There are some driver trainers out there and with this company that will, and have pulled this stunt many times. And make a bad name for the company, and the good driver trainers out there.
CRST was known for alot of trainers doing this to female students.. But i always said, if you have a problem get off the truck, make the phone call, and move on. If it got really bad, get off the truck, dial 911 you have the trk numbers, you have the drivers name, and let the authorities handle the situation.
But also the game was always played both ways. Female students would claim harassment if they weren't catered too also.
CRST, SWIFT, SCHNEIDER,WERNER to name a few are basicly trucking mills.. you have drivers that stay, and drivers that go.. they all have a 400 to 500% turn over rate. They all have some idiots as trainers, but you gotta learn how and when to play the game..
I guess my question would be, if they were going through this on a dailey basis, why did they stay on the trk. and why didn't they dial 911 and report it to the proper authorities.
For anyone that thinks there going to sue a trk company, good luck. when it comes to this, trk. companies have very deep pockets and your chances are slim to slimmer unless you really have your ducks in a row...
Its a hard living, and not for everyone, and its defenetly not your local choclate factory. So whether your female or male, think before you leap!!!!

April 04 2012 at 11:35 PM Report abuse rate up rate down Reply
ez760

sounds like a judge is courtin with the 1%ers

April 04 2012 at 11:24 PM Report abuse rate up rate down Reply
nt1111

IM sorry i am a female driver, I was also a trainer and I dont believe half of these claims.. ppl today want the easy road.. and sexual misconduct dont happen like it used to.. and women man up. your in a field where you will get it from every one out on the road, you going to take everyone to court????

April 04 2012 at 10:22 PM Report abuse +2 rate up rate down Reply
Konrad

Hooray for justice! Let the lawyers eat cake.

April 04 2012 at 9:39 PM Report abuse rate up rate down Reply
salgrobert

The EEOC is another one of the governments useless organizations. When I called them because I had been descriminated aginst because of my age, I was told that it would be very expensive to fight and that finding a lawyer to represent me was going to be impossible. The person that I talked to did his best to talk me out of perssueing the matter. On my request, he mailed me some forms that could be filled out and returned for EEOC review and if they decided I had a case they would basically give me permission to move forrward with it.

April 04 2012 at 8:45 PM Report abuse +1 rate up rate down Reply
2 replies to salgrobert's comment
rwallerfam5

What is it that made them useless. They appear to have listened and offered realistic advise. They provided you with a packet that would provide you the opportunity for further review. Were they supposed to do something more for you?

April 04 2012 at 11:17 PM Report abuse rate up rate down Reply
ez760

so what kind of free krap were you after ?

April 04 2012 at 11:25 PM Report abuse rate up rate down Reply
whtcld

Great Article. That will keep the false claims from coming in. If one or two of them were offended, if that actually even happennded, they should have just left. Its a free country. Maybe now we will be free of the blood ******* class actioners.

April 04 2012 at 8:09 PM Report abuse -5 rate up rate down Reply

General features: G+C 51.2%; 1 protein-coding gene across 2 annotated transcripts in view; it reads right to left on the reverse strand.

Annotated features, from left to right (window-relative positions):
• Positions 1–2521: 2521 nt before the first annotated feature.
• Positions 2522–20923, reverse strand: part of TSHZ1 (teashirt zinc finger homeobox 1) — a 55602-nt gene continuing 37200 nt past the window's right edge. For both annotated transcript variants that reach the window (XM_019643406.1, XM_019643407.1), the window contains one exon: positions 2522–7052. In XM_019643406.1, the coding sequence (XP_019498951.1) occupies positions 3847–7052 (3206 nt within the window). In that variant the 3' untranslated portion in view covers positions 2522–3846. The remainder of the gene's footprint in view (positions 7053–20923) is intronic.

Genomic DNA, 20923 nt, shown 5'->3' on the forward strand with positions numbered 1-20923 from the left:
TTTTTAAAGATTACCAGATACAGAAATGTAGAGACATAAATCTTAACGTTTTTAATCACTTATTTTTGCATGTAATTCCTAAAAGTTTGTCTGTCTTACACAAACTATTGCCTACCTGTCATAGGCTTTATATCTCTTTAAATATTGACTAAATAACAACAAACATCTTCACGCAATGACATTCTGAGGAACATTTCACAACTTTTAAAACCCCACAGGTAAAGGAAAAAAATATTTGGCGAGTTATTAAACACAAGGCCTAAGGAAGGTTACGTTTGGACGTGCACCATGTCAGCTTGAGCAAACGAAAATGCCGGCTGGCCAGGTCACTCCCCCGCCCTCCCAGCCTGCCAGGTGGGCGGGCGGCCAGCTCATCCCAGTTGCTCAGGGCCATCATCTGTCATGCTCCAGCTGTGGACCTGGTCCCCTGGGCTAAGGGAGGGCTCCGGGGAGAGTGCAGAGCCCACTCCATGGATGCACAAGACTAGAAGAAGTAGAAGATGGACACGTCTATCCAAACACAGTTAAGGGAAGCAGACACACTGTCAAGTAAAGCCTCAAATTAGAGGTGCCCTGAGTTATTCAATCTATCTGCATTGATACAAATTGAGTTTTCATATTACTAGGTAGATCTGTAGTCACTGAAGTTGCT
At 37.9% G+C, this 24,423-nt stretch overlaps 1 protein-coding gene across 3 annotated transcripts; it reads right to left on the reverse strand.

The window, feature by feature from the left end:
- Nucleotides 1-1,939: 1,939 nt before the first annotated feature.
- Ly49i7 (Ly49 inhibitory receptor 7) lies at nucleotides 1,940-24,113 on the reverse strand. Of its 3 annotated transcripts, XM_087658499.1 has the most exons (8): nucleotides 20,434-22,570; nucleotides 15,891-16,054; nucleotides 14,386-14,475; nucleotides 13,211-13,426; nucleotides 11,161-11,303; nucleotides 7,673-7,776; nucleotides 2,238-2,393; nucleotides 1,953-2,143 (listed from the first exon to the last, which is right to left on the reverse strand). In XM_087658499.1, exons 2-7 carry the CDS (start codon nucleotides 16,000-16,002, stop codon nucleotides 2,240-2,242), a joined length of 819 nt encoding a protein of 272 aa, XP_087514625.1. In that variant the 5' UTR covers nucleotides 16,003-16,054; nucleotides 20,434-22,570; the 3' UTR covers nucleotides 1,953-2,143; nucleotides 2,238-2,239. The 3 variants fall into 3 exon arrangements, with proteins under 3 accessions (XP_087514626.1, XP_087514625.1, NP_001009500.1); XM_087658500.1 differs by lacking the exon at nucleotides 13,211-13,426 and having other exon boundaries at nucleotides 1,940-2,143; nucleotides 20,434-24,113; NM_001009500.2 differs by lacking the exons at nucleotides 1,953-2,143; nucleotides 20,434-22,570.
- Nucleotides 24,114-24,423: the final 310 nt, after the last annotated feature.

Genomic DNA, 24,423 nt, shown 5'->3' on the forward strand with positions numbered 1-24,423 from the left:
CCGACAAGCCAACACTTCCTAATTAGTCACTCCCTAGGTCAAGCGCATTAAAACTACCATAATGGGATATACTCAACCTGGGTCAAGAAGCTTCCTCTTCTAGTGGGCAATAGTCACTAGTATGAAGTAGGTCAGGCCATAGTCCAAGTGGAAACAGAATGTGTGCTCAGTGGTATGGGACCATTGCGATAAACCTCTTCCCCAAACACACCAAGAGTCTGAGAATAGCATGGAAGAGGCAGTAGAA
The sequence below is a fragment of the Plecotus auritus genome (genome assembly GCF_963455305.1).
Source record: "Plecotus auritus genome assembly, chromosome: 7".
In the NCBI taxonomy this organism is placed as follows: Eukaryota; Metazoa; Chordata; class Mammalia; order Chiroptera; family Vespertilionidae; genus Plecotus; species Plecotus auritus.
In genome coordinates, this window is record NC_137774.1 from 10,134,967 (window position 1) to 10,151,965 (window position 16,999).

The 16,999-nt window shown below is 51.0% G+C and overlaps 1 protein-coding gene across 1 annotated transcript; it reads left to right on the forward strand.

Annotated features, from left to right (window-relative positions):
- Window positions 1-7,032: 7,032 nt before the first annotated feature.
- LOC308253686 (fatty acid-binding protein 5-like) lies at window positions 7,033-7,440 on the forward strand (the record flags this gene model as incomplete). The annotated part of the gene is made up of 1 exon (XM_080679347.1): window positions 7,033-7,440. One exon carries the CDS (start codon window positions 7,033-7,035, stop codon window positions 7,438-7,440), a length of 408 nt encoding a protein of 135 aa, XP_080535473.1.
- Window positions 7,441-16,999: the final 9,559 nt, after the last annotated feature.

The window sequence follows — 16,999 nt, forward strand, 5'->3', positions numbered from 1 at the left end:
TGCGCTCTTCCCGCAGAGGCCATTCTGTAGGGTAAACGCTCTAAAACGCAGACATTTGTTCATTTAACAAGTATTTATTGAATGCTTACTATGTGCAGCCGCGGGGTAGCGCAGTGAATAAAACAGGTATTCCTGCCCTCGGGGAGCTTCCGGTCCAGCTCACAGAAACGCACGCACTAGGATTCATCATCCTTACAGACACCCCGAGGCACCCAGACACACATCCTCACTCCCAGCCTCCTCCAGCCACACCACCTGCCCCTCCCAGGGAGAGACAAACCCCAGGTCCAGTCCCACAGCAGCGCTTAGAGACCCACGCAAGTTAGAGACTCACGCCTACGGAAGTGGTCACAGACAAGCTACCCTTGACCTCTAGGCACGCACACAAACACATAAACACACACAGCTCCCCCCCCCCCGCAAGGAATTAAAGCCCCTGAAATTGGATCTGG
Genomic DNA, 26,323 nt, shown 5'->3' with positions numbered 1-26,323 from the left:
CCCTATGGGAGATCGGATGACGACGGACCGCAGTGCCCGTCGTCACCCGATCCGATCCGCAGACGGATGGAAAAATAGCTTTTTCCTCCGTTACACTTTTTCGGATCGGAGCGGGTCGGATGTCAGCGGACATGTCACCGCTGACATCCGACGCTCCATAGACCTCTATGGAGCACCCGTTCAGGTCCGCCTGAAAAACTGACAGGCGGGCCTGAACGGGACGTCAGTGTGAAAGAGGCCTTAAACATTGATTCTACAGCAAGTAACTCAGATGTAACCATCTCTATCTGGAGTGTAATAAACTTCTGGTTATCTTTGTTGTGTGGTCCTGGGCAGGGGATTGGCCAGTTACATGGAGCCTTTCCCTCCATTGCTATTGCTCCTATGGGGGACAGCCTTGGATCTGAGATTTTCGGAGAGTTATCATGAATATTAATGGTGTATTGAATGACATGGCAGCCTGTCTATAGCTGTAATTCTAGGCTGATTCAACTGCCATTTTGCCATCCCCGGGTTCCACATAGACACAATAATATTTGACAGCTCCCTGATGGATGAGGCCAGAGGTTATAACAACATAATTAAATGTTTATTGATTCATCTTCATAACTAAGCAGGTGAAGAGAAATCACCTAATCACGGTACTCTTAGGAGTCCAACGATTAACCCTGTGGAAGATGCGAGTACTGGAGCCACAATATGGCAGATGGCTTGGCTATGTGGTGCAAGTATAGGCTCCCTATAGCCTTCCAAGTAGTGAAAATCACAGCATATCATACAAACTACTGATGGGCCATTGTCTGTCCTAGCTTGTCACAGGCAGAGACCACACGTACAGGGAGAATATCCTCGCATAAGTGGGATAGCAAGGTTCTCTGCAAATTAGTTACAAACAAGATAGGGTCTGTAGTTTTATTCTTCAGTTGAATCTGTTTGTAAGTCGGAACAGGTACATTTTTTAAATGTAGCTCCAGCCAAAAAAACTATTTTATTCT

pfm102943

Unfortunately it means that there will be more work for the legal system as people will now have to file civil suits in order to get their say against companies that allow the activity to continue. It also means that it could potentially cost the companies more money. The EEOC has now lost their credibility in providing protection under the civil liberties act. Sad.

April 04 2012 at 7:13 PM Report abuse +3 rate up rate down Reply
Carol

Some people just have to say something even if they don't have a clue what they are talking about. I am a female truck driver and although I have never worked for CRST I did enter a similar training program with another company. I can't speak for the training program at CRST however the company that hired me had strict policies on sexual harassment. I was required to speak weekly via telephone with a training coordinator at the home terminal and if I had a problem I could speak with someone at any time 24/7. I didn't have any problems with my male trainers although it is difficult sharing an 8 x 6 box and we had to be extremely aware of each other and allowance had to be made. Had there ever been a problem all I had to do was pick up the phone and the company would have arranged transportation for me from anywhere in the country to the nearest terminal for a new trainer. The problem is that there are not a lot of female over the road truckers and many of the ones with experience enough to train are either teaming or don't want to train. I met my husband on the road and for the last 12 years we've been teaming. Some women can be too sensitive but if even half the stuff these ladies claim actually went on then they had a real problem. The thing is "why did they let it continue?" All they had to do was walk away, call the company and demand another trainer.

April 04 2012 at 6:19 PM Report abuse +3 rate up rate down Reply
2 replies to Carol's comment
nt1111

I agree.. I was a trainer.. but after getting some real winners ( sarcastic) I gave it up I value my life :)

April 04 2012 at 10:25 PM Report abuse +1 rate up rate down Reply
ejljr

So you've been on the road for 12 years with your husband. You training was way back before that. Things have changed.

April 05 2012 at 12:33 AM Report abuse rate up rate down Reply
walstafco

truck drivers and women don't seem to mix right. it's all about women trying to be manly. let's go to wrestling, are women going to want to wrestle in Japan. nex story.

April 04 2012 at 5:52 PM Report abuse rate up rate down Reply
3 replies to walstafco's comment